# How do you find the derivative of #y=tan(3x)# ?

Since there is a function inside a function (a "composite" function), you could use the chain rule to accomplish this. It is as follows:

The derivative of a composite function F(x) is as follows:

Alternatively put:

= the derivative of the inner function multiplied by the derivative of the outer function when the inner function is left unaltered.

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To find the derivative of (y = \tan(3x)), you'll use the chain rule, which is a fundamental technique in calculus for differentiating composite functions. The chain rule states that if you have a composite function (f(g(x))), then its derivative can be found by multiplying the derivative of the outer function by the derivative of the inner function. The derivative of (\tan(x)) is (\sec^2(x)), and the derivative of (3x) with respect to (x) is 3.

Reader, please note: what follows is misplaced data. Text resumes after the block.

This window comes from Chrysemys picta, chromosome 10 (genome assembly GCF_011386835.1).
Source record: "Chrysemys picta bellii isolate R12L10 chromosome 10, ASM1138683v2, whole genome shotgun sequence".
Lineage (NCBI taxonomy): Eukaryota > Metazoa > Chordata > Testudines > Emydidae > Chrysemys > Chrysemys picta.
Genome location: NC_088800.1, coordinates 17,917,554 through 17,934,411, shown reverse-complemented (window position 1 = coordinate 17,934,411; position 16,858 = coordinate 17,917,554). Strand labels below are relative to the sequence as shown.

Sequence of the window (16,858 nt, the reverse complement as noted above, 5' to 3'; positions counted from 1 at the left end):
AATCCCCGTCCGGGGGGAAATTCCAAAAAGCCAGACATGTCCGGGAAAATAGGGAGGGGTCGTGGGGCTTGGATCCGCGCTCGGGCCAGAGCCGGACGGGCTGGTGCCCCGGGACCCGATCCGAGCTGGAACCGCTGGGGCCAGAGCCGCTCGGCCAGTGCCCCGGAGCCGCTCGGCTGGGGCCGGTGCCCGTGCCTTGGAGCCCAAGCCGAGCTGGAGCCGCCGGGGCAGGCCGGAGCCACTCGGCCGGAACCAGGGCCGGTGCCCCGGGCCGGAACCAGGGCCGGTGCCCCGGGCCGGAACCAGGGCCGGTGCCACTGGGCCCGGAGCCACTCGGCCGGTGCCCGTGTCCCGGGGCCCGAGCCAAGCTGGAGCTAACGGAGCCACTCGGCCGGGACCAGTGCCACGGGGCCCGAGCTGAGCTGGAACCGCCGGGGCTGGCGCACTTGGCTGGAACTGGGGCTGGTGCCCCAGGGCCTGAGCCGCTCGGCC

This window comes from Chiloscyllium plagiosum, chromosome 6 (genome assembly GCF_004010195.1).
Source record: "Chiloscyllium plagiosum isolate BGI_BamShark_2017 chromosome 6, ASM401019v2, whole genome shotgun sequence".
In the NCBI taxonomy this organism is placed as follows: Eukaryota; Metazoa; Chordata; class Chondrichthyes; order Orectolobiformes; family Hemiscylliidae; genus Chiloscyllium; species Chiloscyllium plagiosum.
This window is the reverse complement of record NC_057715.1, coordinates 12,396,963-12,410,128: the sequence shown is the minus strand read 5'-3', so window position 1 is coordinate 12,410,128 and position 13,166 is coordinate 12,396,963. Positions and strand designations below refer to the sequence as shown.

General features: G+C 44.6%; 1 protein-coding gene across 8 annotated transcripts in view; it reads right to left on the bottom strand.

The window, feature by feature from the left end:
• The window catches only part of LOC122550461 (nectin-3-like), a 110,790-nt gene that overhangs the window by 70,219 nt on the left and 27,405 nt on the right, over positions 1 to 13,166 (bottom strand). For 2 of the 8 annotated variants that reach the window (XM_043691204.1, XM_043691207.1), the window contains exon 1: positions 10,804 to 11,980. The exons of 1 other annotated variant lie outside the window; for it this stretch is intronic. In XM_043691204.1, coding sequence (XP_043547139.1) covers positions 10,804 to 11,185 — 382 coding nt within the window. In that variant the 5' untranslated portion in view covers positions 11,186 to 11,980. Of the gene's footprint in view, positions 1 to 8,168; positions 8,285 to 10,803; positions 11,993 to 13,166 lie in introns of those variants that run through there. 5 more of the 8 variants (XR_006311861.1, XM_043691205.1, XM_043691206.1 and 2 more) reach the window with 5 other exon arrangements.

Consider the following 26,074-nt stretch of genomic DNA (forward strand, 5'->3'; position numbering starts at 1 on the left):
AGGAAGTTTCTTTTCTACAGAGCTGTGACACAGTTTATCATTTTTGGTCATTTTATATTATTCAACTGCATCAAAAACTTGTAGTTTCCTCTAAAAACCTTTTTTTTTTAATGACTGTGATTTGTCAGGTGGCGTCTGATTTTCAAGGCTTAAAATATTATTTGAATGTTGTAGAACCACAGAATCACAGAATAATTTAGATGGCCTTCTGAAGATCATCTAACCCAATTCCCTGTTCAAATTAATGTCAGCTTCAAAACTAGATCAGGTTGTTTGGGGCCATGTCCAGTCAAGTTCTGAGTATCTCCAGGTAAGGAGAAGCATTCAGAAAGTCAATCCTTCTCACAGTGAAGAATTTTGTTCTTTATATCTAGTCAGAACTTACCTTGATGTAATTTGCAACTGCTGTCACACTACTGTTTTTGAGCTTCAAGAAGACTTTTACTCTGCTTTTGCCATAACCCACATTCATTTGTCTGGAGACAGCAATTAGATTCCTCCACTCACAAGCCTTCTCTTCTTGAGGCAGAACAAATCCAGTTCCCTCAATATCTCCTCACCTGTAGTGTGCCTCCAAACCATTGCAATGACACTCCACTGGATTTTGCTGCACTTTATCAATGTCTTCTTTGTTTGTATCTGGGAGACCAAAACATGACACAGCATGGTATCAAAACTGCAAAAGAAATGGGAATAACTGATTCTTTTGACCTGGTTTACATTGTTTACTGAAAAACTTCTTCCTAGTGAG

So, applying the chain rule to (y = \tan(3x)), you get:

[ \frac{dy}{dx} = \sec^2(3x) \times \frac{d}{dx}(3x) ]

[ \frac{dy}{dx} = 3\sec^2(3x) ]

Therefore, the derivative of (y = \tan(3x)) with respect to (x) is (3\sec^2(3x)).

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When evaluating a one-sided limit, you need to be careful when a quantity is approaching zero since its sign is different depending on which way it is approaching zero from. Let us look at some examples.

When evaluating a one-sided limit, you need to be careful when a quantity is approaching zero since its sign is different depending on which way it is approaching zero from. Let us look at some examples.

When evaluating a one-sided limit, you need to be careful when a quantity is approaching zero since its sign is different depending on which way it is approaching zero from. Let us look at some examples.

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